China recently held a ground-breaking ceremony and released the designs for its new supercomputing center, which will be located in Changsha. The rendering consists of two buildings, one saucer-shaped and the other rectangular. The underground level of the saucer-shaped building would be an ideal location for the Tianhe-1A supercomputer, and the round roof could be used for water collection. The rectangular building could hold labs, classrooms, and offices, says Bick Group's Tad Davies.
China wants to develop at least one system capable of 50 petaflops to 100 petaflops by 2015, according to an official from the Supercomputing Center of Chinese Academy of Sciences. China also has set the goal of creating an exascale system, which is thousands of times faster than a petaflop, by 2020. "[China seeks to] integrate electronic warfare, cyberoperations, [psychological operations], denial and deception, and kinetic attack to defeat adversary information systems," says U.S. National Air and Space Intelligence Center's China issue manager Wayne Ulman.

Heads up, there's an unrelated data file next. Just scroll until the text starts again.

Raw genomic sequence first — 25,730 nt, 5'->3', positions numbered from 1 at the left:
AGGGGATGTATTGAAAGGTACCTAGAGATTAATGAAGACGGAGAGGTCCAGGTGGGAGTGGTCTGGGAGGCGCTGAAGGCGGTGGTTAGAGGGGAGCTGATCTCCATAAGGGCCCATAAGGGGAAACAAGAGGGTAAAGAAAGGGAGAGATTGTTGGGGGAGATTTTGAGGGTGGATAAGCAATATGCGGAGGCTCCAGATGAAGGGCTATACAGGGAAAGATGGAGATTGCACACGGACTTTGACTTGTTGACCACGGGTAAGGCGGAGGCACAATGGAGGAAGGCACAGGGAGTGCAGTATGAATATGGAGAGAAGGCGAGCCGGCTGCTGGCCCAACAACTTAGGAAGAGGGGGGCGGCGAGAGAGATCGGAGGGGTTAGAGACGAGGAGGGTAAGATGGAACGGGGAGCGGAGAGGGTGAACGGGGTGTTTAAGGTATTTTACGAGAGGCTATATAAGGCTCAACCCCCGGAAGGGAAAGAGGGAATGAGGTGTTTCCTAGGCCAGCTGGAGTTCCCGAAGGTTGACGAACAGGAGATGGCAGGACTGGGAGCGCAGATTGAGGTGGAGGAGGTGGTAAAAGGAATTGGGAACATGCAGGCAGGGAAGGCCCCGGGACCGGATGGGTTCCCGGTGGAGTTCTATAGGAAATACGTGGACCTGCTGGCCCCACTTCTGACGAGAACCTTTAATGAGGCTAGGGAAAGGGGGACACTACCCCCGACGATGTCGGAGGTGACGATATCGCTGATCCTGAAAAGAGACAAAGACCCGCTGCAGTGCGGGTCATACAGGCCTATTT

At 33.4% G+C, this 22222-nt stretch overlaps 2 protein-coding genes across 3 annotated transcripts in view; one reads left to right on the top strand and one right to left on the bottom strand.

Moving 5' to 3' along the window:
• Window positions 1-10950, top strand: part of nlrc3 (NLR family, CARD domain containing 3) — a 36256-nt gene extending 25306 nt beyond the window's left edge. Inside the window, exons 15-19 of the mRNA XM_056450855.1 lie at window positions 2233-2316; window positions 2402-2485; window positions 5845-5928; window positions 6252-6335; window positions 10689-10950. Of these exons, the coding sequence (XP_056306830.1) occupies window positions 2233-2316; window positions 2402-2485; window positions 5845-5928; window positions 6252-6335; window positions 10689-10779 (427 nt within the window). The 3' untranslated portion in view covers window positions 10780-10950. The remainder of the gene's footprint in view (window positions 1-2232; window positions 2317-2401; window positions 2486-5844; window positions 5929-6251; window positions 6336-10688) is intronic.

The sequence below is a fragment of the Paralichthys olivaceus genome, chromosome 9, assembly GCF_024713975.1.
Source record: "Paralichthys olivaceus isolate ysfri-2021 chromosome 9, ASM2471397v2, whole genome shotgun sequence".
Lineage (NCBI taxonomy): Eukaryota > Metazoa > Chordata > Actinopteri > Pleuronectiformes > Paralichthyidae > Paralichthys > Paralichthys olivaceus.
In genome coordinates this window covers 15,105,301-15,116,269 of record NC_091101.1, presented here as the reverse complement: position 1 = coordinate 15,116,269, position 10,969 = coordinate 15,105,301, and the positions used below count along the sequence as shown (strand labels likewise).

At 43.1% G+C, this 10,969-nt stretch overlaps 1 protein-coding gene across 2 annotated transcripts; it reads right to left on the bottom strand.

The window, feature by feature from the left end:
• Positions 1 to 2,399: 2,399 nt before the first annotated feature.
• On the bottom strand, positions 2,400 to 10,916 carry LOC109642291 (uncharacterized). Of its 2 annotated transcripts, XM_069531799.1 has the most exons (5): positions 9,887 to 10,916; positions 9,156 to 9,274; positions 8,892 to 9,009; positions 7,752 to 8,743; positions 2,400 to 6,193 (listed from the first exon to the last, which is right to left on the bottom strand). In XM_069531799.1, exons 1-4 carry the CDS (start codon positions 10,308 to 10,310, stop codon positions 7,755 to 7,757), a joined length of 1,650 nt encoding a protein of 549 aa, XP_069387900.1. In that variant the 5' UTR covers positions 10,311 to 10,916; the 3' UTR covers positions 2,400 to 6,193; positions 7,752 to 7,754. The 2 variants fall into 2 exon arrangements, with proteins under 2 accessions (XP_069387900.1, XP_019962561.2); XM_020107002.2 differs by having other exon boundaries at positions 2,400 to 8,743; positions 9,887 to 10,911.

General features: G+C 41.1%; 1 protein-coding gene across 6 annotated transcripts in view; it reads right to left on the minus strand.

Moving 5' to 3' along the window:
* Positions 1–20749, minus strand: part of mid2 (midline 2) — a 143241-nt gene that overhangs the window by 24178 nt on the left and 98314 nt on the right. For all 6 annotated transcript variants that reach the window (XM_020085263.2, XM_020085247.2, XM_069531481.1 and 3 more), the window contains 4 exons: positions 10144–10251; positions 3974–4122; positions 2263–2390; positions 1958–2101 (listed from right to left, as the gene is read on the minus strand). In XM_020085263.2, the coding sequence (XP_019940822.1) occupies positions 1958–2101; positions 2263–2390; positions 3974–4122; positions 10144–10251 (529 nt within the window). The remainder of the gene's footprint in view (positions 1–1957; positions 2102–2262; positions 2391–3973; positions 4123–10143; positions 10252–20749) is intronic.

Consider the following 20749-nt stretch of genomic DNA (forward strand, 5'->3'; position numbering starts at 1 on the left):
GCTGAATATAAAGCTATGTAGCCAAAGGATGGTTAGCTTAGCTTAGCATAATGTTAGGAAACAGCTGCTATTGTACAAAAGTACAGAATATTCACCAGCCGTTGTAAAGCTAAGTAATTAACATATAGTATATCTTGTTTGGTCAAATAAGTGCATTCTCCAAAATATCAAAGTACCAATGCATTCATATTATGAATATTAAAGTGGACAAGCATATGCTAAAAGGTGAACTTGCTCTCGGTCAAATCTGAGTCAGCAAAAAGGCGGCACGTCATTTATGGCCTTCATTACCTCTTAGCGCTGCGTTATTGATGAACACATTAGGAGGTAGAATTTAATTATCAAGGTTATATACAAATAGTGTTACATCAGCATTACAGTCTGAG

The Chinese also have demonstrated how supercomputers can be used to determine the radar cross-section of an airplane or ship, says Rand Corp.'s Roger Cliff.
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